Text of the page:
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Another characteristic of Sickle Cell Anemia is that the abnormal red blood cells have a shorter life expectancy. Normal red blood cells usually live up to 120 days and through a process called phagocytosis they are removed from circulation. However, the red blood cells infected with the sickle cell disease live only about 10 to 20 days. This means that the body needs to produce ten times as many red blood cells if the person has Sickle Cell Anemia than a normal person. However, the body cannot produce that many red blood cells that fast. Red blood cells are produced in bone marrow, located in the inner hollow interior portion of bones, by a process called erythropoiesis. The bone marrow cannot produce red blood cells fast enough to replace the dying ones. This will lead to decreased number of red blood cells which can lead to many side effects.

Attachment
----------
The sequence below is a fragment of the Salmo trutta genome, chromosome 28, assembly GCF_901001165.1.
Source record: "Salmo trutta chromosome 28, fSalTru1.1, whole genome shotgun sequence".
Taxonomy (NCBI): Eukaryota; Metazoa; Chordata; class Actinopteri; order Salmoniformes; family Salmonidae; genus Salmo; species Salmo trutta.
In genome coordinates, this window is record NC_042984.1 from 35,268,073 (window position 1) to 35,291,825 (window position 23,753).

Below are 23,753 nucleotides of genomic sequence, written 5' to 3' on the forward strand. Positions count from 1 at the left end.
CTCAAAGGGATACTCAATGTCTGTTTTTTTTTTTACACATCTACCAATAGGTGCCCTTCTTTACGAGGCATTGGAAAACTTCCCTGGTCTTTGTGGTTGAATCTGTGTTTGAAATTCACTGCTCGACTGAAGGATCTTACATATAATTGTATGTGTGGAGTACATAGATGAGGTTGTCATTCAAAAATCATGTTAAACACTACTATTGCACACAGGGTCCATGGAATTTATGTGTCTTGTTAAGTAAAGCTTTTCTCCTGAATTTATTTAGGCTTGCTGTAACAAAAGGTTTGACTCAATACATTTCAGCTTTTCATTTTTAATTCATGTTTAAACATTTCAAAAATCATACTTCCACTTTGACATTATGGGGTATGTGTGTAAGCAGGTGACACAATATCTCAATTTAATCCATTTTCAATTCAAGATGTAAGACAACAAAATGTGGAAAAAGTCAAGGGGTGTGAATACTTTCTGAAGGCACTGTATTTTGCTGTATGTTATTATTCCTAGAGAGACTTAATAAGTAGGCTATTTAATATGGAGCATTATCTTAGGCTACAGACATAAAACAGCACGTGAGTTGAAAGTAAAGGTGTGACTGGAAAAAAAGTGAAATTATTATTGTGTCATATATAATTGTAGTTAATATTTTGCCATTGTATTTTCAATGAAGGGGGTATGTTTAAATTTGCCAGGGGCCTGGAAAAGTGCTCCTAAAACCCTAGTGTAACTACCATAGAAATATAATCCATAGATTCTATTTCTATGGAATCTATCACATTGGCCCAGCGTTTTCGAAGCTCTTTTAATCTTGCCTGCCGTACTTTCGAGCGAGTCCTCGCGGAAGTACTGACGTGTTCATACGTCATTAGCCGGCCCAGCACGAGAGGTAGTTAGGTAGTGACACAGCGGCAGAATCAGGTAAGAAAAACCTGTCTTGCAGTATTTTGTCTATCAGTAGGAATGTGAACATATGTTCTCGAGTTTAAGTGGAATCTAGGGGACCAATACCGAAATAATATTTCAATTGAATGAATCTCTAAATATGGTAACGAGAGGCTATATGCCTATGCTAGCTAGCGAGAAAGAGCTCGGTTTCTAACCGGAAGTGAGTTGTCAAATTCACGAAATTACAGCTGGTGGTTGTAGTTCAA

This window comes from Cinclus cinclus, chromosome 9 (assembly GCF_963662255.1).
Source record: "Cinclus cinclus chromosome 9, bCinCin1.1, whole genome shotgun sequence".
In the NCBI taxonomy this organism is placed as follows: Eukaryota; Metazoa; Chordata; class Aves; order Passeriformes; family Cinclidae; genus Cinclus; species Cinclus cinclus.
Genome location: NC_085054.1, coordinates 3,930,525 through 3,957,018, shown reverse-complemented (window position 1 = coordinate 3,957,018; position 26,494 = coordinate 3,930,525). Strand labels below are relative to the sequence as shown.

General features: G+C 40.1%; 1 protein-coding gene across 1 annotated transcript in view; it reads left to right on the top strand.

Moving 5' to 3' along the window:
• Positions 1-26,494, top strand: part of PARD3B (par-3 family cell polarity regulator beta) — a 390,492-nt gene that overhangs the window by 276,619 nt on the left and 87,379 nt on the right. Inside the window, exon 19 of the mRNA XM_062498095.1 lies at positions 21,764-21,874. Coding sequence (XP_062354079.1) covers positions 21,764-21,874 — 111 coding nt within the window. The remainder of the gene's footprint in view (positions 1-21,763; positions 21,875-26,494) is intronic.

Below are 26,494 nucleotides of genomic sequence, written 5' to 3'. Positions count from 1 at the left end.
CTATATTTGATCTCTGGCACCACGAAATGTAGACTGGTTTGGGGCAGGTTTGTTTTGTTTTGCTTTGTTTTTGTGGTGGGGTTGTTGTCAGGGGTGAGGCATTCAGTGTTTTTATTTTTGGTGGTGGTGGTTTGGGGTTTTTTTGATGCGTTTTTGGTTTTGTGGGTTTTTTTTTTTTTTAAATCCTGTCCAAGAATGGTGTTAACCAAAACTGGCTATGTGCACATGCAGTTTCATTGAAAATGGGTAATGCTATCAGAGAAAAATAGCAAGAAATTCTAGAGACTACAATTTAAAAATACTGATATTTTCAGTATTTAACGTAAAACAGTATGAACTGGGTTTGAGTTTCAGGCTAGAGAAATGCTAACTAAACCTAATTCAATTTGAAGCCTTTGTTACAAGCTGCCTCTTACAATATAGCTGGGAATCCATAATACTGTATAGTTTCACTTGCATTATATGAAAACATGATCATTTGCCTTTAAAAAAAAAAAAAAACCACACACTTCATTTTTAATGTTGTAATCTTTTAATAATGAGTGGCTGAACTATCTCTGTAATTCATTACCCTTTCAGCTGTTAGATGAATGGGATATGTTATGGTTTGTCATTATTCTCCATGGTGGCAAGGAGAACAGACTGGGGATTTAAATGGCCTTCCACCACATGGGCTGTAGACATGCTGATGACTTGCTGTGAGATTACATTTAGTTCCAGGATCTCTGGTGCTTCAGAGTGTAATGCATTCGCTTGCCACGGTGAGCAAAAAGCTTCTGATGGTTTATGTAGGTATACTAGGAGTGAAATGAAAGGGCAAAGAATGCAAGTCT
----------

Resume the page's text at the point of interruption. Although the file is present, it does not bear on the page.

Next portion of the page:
Causes of Sickle Cell Anemia
Sickle Cell Anemia is a type of disease that someone cannot get unless if they were born with it. This disease is an inherited blood disorder that one is born with. A person is born with genes that give him/her distinctive appearance and personality. They get these genes from their parents, half from each. In Sickle Cell Anemia, there is a specific gene that can be passed down generation which will cause the disorder. This gene, sickle cell gene (HbAS), is a recessive type of gene which means that unless there is another one of it, it will not be expressed. However, that gene will be part of them forever and there will be a 50% chance that their child will have that gene. However, if two people with the sickle cell gene have a child, then there will be a 25 % chance that there child will have the disorder, 50% chance that their child will have only sickle cell gene, and 25% their child will have zero copies of the sickle cell gene.